Fox News hosts have once again been struck with an outbreak of Reefer Madness, an illness characterized by an urge to blame cannabis use for various unrelated social ills. The latest flare-up was triggered by the Republican Party’s need to deflect public attention away from gun control after a seemingly endless string of mass shootings in the United States.
On Tuesday night, Tucker Carlson laid blame for the murder of six people at a 4th of July parade in Highland Park, Illinois, on social media, porn, video games, women who are too naggy, and young men being “high on government endorsed weed.”
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Tucker Carlson is blaming mass shootings on women "lecturing" men pic.twitter.com/lr3Q1Or4mJ
— Kat Abu (@abughazalehkat) July 6, 2022
Carlson was not alone in erroneously attempting to link cannabis use to violent behavior. Fellow Fox host Laura Ingraham claimed on Tuesday that “there is mounting scientific evidence of a connection between the increase in violent behavior among young people and regular sustained cannabis use.”
Ingraham: The marijuana industry is making billions on the lie that weed is fine, no big deal… If the media wants to spend time scaring people.. scare them away from using this drug as young people pic.twitter.com/X3ypPz2LbG
— Acyn (@Acyn) July 6, 2022
“These are the eyes of some of the mass killers who have reportedly been regular pot users” Ingrahm,” Ingraham said, flashing a collage of mass shooters “look at them.”
Ingraham: On the mass shooting in Illinois, indications are that he was a regular pot user… What can regular pot use trigger in young men in particular? Psychosis and other violent personality changes.. pic.twitter.com/5QxveHmSXZ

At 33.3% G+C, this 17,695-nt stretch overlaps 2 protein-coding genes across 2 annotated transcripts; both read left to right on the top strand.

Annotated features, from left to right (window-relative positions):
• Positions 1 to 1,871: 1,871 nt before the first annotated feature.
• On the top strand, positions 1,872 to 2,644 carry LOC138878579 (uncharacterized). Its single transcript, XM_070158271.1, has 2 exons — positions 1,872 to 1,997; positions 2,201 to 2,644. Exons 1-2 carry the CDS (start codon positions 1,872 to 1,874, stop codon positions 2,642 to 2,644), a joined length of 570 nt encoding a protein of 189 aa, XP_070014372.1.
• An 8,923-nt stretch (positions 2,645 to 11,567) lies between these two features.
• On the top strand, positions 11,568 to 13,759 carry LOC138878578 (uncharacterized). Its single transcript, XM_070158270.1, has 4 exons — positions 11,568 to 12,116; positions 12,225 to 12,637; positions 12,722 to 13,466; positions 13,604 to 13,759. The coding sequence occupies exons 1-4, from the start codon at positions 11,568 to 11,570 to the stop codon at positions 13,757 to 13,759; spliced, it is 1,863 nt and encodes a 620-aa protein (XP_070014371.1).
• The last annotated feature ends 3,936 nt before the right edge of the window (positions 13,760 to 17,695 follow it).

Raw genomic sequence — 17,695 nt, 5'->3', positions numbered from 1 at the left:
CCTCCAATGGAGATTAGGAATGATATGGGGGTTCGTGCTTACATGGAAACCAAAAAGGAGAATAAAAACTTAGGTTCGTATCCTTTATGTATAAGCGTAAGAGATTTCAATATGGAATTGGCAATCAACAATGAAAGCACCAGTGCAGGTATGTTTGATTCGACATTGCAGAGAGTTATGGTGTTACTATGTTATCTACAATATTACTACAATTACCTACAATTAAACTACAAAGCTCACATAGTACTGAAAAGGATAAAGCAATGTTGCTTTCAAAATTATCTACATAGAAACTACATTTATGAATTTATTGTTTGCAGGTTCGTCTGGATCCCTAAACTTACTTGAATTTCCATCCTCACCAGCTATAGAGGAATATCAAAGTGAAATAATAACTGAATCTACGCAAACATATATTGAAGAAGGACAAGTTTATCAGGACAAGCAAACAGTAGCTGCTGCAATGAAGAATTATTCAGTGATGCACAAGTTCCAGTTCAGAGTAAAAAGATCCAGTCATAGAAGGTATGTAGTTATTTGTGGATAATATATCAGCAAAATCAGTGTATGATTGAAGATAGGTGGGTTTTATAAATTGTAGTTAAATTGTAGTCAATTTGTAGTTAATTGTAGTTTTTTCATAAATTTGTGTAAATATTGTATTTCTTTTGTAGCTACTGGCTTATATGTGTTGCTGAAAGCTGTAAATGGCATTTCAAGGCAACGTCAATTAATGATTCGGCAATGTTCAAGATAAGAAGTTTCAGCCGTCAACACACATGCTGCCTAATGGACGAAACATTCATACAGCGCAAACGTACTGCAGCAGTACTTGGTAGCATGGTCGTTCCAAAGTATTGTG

— Acyn (@Acyn) July 6, 2022
The myth that cannabis use leads to violence has long been present in American politics. The 1936 exploitation film Reefer Madness infamously played into racial stereotypes to portray cannabis use as a catalyst to violent crime. The myth was revived in 2019 by Covid conspiracy theorist Alex Berenson, who published a book claiming that the legalization of marijuana would lead to a signinifcant increase in murders, assaults, and mental illness, despite evidence of the opposite being true. Berenson’s central thesis held that “marijuana causes psychosis. Psychosis causes violence. The obvious implication is that marijuana causes violence.” Berenson, who regularly appears on Fox, has also cited “cannabinoid hyperemesis syndrome” (known memetically as “scromiting”) as evidence that smoking weed can lead to a paradoxical effect that causes the user to become violent.
Alex: Weed might cause you to vomit uncontrollably.
Tucker: Yes, I've seen that. pic.twitter.com/3KnE2fFr5z
— nikki mccann ramírez (@NikkiMcR) April 14, 2021
The revival of cannabis panic by Fox is not unexpected. In fact, it regularly makes appearances on the network, often after an instance of mass violence by an armed gunman as the network is seeking to shift the conversation onto anything but guns. Following the murder of 19 students and two teachers by a gunman in Uvalde, Texas, Ingraham implied certain forces were attempting to cover up the link between cannabis use and murderous violence as part of a “pro-marijuana” conspiracy.
The claims made by Carlson, Ingraham, and Berenson, who was invited onto The Ingraham Angle Tuesday night to invent a link between weed and gun massacres, have been widely debunked. Multiple studies have found there is no significant connection between marijuana use and violent crime. Indeed much of the evidence points to the opposite: cannabis users tend to just chill out.
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